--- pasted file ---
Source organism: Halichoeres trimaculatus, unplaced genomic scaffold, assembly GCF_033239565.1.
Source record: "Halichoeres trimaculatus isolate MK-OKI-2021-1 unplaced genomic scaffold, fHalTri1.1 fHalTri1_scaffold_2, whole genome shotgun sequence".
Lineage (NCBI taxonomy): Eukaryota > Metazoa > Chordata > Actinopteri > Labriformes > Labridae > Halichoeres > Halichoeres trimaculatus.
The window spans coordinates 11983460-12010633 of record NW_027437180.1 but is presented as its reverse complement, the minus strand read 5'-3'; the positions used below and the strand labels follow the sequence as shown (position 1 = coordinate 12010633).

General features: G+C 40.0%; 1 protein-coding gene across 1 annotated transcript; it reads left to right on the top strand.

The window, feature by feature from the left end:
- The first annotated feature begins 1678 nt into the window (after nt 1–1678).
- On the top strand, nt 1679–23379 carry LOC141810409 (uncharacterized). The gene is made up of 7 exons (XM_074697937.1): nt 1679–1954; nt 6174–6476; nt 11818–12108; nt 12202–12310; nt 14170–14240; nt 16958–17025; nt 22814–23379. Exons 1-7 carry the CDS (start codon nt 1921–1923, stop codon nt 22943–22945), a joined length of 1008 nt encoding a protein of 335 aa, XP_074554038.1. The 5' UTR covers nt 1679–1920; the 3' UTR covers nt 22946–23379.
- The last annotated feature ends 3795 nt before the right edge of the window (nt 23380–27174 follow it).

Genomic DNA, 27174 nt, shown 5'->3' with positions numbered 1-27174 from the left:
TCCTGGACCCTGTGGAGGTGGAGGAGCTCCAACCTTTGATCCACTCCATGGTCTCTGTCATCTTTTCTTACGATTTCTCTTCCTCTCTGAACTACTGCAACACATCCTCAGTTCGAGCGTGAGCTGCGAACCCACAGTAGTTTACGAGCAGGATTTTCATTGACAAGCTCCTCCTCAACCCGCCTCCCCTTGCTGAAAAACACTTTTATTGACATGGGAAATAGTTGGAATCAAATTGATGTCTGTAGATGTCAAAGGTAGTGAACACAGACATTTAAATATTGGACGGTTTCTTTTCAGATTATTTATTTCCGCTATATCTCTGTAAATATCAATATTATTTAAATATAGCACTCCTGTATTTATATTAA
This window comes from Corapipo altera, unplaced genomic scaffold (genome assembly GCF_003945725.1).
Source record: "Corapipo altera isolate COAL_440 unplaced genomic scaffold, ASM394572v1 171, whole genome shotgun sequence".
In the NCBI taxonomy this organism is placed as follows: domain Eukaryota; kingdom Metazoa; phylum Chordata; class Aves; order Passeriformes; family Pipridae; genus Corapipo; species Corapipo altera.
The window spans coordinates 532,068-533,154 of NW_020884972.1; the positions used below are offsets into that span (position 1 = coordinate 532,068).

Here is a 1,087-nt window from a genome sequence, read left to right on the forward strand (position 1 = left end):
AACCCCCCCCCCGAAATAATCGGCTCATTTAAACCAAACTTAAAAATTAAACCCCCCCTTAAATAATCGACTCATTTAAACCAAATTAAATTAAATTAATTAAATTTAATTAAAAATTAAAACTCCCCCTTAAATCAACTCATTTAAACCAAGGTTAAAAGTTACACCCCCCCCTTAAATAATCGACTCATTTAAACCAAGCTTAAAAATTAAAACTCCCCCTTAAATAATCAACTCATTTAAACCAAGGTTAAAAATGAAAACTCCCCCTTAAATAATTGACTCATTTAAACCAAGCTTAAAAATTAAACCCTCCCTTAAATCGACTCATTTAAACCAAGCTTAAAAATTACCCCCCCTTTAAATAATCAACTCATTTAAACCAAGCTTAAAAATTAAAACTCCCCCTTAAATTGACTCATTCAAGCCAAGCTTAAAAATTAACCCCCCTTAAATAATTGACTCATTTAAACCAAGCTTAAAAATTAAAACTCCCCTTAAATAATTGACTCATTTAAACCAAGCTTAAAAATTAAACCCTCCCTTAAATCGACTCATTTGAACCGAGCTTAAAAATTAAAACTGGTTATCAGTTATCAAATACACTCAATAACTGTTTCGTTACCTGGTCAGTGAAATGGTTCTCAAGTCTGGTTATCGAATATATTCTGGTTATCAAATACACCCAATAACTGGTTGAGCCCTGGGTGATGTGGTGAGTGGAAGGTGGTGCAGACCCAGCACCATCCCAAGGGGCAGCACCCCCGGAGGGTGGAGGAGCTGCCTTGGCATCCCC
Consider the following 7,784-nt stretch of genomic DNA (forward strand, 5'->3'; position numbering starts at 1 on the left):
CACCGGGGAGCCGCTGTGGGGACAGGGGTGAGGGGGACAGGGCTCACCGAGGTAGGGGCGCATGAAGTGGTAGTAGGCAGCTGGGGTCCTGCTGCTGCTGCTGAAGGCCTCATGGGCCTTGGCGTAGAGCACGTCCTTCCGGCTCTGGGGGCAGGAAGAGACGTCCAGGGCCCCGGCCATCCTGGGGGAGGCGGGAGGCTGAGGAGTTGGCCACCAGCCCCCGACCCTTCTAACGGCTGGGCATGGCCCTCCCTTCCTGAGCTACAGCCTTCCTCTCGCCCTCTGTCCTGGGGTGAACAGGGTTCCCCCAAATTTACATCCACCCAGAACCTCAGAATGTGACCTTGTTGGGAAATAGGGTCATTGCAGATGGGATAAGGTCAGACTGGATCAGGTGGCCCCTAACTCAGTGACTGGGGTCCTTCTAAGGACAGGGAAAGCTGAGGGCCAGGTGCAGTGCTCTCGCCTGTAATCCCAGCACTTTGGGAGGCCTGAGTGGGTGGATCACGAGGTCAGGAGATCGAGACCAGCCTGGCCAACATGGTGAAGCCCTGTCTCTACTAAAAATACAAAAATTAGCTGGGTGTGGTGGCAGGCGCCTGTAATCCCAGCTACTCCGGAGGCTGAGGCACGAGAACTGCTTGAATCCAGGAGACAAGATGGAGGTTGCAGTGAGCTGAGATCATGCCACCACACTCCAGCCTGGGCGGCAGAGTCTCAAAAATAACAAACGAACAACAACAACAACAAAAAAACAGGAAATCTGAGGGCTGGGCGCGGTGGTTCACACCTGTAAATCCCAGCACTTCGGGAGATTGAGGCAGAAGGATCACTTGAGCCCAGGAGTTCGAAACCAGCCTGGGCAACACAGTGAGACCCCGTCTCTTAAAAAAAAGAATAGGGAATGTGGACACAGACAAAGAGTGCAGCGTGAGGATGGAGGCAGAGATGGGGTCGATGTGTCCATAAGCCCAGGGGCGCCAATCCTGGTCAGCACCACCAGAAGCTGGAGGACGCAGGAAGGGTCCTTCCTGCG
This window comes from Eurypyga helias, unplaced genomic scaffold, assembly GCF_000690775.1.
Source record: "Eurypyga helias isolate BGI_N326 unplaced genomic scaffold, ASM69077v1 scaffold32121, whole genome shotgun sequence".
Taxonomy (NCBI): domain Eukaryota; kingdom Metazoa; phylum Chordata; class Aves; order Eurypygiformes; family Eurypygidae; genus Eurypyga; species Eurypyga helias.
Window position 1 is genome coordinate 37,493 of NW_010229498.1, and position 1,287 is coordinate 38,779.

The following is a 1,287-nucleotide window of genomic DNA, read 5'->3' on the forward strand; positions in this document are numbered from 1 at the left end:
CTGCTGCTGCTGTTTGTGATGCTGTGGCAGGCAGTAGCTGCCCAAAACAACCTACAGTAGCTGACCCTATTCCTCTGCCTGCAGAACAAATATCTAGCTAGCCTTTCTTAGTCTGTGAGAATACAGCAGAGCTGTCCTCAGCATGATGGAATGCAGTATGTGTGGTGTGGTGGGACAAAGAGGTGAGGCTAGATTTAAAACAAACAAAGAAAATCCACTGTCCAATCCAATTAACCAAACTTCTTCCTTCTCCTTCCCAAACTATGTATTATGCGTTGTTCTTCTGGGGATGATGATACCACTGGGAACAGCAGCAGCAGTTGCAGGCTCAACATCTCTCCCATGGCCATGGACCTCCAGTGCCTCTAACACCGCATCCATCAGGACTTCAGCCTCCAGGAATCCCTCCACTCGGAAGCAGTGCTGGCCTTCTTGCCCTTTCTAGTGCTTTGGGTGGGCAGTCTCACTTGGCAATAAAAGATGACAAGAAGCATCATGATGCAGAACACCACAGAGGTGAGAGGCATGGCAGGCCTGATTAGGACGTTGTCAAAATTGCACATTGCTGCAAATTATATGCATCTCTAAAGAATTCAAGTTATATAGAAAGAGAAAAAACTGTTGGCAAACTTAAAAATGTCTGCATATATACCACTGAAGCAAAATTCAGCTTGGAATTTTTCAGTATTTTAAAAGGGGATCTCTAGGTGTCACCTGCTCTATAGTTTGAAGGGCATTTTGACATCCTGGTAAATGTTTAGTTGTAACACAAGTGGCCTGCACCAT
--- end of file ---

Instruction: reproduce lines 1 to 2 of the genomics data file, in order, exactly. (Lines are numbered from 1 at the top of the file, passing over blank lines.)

Source organism: Halichoeres trimaculatus, unplaced genomic scaffold, assembly GCF_033239565.1.
Source record: "Halichoeres trimaculatus isolate MK-OKI-2021-1 unplaced genomic scaffold, fHalTri1.1 fHalTri1_scaffold_2, whole genome shotgun sequence".